Is there an outlet that's particularly soft on politicians? One where they really seem to be able to convey their message unchallenged?

Any entertainment-oriented outlet is going to be softer most of the time. There are exceptions: I remember—and this is more of an old-school media example—when Mitt Romney went on Jay Leno's show, and Leno starts going after him about pre-existing medical conditions and health insurance. That's not the kind of question that you usually get from these entertainment outlets. I haven't seen the clips of the Dunham/Clinton one, but I can't imagine Dunham is going after her in any press kind of fashion.

From my initial impressions of the released clips, it seems that she's kind of fangirling.

That's very typical; and that's the big appeal to politicians. It's that they get to go on these platforms and have fun conversations that tend to make them look good. There's a hidden benefit to it as well. How did you find out about the Clinton interview, for instance?

I was on Twitter!

Right, so if you do [new media spots], it gets picked up by other outlets. It gets picked up by Twitter, it gets posted on Facebook, it gets covered by traditional media: It generates this whole second wave of exposure—and that coverage also may be pretty light on you, the politician, too.

Is there a gold standard in terms of a politician who's doing new media best?

It's a pretty short history, but in that short history, the Obama campaign stands out. They put a lot of time and energy into new media both as a messaging tool and also as a mobilization tool. They had a very complex and heavily funded election night system that involved social media, for instance. One of my favorite examples is from back in 2008. Candidates have always bought billboard time. In 2008, the Obama campaign bought billboard time in computer games, so that when you're driving down the road in the game, you see the Obama billboard.

They were also using the tools that were only just becoming popular at the time. It's hard to believe that Facebook was a relatively new thing in the first Obama campaign, and they were way ahead of the McCain campaign in terms of using Facebook.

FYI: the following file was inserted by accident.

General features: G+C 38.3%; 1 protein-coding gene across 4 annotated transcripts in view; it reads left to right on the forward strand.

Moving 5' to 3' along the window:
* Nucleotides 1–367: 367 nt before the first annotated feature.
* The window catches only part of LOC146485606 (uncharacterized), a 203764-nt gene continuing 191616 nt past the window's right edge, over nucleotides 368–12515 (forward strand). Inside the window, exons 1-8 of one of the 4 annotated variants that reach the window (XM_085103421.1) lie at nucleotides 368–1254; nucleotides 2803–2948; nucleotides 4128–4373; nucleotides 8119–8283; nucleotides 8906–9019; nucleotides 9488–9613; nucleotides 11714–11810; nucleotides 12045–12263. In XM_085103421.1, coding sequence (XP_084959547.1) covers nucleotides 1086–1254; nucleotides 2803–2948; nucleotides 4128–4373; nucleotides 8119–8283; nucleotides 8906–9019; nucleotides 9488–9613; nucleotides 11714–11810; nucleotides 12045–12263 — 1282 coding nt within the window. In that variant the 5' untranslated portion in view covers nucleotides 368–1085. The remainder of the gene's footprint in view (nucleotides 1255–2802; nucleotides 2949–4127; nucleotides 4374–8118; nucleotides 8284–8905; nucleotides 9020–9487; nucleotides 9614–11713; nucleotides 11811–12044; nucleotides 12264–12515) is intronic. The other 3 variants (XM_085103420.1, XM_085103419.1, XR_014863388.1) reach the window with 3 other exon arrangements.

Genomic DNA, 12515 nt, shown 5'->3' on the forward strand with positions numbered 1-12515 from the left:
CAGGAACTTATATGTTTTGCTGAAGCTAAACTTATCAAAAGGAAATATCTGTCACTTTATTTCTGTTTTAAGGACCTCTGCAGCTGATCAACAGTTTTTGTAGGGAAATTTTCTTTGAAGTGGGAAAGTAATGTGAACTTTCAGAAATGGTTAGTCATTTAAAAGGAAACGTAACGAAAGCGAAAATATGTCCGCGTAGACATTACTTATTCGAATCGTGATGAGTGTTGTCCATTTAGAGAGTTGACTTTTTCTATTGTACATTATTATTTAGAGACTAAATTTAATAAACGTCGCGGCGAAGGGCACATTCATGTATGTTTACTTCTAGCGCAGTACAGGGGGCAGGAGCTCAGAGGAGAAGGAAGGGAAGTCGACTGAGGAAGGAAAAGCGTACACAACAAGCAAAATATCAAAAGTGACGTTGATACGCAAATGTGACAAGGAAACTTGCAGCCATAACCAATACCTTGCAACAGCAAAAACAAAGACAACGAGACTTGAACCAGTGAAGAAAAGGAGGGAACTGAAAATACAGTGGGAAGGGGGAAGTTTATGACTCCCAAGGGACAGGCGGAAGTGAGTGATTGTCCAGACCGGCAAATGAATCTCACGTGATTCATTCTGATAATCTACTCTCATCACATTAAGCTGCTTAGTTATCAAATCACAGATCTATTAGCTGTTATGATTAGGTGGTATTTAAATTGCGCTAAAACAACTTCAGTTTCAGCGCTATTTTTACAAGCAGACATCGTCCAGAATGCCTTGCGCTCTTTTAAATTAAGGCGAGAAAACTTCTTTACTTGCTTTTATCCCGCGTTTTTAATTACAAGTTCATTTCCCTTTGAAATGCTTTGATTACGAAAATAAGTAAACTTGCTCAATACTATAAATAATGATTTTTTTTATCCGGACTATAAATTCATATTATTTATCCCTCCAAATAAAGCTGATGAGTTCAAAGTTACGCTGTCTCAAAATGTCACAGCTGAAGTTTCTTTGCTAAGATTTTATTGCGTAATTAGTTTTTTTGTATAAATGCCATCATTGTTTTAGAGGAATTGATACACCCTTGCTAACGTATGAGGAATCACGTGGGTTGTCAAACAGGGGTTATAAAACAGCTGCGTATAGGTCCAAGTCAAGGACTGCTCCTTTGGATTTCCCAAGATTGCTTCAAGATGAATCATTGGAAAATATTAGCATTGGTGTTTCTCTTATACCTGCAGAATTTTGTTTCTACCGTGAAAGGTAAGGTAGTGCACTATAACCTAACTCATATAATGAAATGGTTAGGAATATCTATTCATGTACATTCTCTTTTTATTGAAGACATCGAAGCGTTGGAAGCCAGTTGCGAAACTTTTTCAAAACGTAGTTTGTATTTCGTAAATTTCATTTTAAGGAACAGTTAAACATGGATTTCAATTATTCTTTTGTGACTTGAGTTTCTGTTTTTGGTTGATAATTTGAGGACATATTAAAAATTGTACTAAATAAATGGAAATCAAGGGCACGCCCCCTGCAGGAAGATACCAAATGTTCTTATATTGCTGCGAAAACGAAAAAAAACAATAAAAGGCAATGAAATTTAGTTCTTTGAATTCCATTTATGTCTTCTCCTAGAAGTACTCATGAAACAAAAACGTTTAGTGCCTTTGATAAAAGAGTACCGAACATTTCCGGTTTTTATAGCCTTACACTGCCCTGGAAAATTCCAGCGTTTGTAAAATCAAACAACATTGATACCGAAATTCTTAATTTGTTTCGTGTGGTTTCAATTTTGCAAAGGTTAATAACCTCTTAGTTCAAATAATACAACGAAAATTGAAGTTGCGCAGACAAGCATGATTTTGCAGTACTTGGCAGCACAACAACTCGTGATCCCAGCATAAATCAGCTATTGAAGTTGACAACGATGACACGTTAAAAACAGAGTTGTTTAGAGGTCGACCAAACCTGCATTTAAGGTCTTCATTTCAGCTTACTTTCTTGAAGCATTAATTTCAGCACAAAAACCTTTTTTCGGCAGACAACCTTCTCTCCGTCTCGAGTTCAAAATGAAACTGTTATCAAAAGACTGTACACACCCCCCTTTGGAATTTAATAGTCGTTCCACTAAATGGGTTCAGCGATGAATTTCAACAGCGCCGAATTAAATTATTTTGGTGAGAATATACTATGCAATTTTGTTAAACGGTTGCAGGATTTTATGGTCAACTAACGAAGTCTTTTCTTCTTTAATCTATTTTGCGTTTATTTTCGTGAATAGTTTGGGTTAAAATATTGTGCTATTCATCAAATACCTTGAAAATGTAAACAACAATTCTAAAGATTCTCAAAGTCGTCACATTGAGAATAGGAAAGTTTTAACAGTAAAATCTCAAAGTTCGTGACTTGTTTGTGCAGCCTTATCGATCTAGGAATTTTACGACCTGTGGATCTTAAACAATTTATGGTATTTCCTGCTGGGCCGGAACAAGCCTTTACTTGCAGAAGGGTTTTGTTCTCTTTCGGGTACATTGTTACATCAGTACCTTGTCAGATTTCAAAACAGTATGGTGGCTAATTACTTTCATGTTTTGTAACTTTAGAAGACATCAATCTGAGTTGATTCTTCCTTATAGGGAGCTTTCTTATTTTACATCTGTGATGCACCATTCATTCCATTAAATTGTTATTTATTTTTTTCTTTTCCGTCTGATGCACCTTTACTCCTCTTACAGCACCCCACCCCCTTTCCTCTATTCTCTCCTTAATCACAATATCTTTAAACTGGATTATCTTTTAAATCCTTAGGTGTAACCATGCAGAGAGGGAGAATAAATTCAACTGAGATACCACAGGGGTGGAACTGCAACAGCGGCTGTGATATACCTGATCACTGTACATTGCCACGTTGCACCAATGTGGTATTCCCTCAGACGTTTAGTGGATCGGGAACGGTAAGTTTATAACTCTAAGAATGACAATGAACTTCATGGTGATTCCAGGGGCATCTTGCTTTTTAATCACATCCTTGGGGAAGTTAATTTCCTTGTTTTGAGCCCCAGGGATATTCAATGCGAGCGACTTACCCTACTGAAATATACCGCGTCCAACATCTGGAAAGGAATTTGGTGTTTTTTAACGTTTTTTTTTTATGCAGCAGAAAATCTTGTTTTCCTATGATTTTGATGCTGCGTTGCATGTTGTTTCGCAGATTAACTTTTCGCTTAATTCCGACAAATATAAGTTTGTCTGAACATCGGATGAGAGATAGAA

I don't think campaigns are really at the cutting edge of technology in society. They're always a little bit behind. But the Obama campaign was pretty good at keeping up with things fairly close to real time. Whereas the McCain campaign's like, "Oh, we have a MySpace page!"

Is it essential that a politician embrace these new media platforms?

I think it's close to obligatory. I've seen research that suggests that candidates who are active on the big platforms, like Twitter, do better than candidates who don't. That's a chicken-or-the-egg [issue], however, because well-funded, well-run campaigns are also more likely to be doing this in the first place because they'll have the staff to do it. On the other hand, social media provides challengers with one way to campaign cheaply. Say a candidate can't spend tens of millions of dollars on campaign ads—at least they have a way to get their message out somehow.

I wouldn't expect to see too many of these Luddite campaigns going forward. At the beginning of a medium, there will always be some. This could be an urban legend, but one story goes that at the beginning of television, Thomas Dewey was in discussions with Madison Avenue types who were pro-Dewey and telling him, "Hey we can make a bunch of TV ads for you," in the early days of TV. He was like, "Nah, it's too much like candidates selling soap." And then when Eisenhower ran as a Republican four years later, Dewey said, "Hey, these Madison Avenue people—you might want to listen to what they have to say."

What platforms have the biggest future for political campaigning?

The biggest one right now seems to be Twitter, because of the potential to get lots of messages out there quickly. That said, Twitter and Facebook are both trickier in that you don't control the message very well. It's not just what you say and what you do, but what other people say about you. We did a study where we found that what candidates said about themselves on their Facebook page mattered less than what random commenters said about them in terms of voters' perceptions of the candidate.

In terms of what's coming next, it's really hard to say. It's changing so fast. What's big in 2020 won't be what it is now.

If you could give one piece of advice to a political who wanted to speak to a younger, more plugged-in generation on new media and do it right, what would it be?

I would suggest that the big opportunity here is to use these new outlets to shape what people who don't pay attention to politics think about you, not just as a politician but as a person. Voters care about just ideology and key positions, and, certainly, you can get those across in these new outlets—but the most effective use of them is to convey an image of what kind of person you are.

This interview has been edited for length and clarity.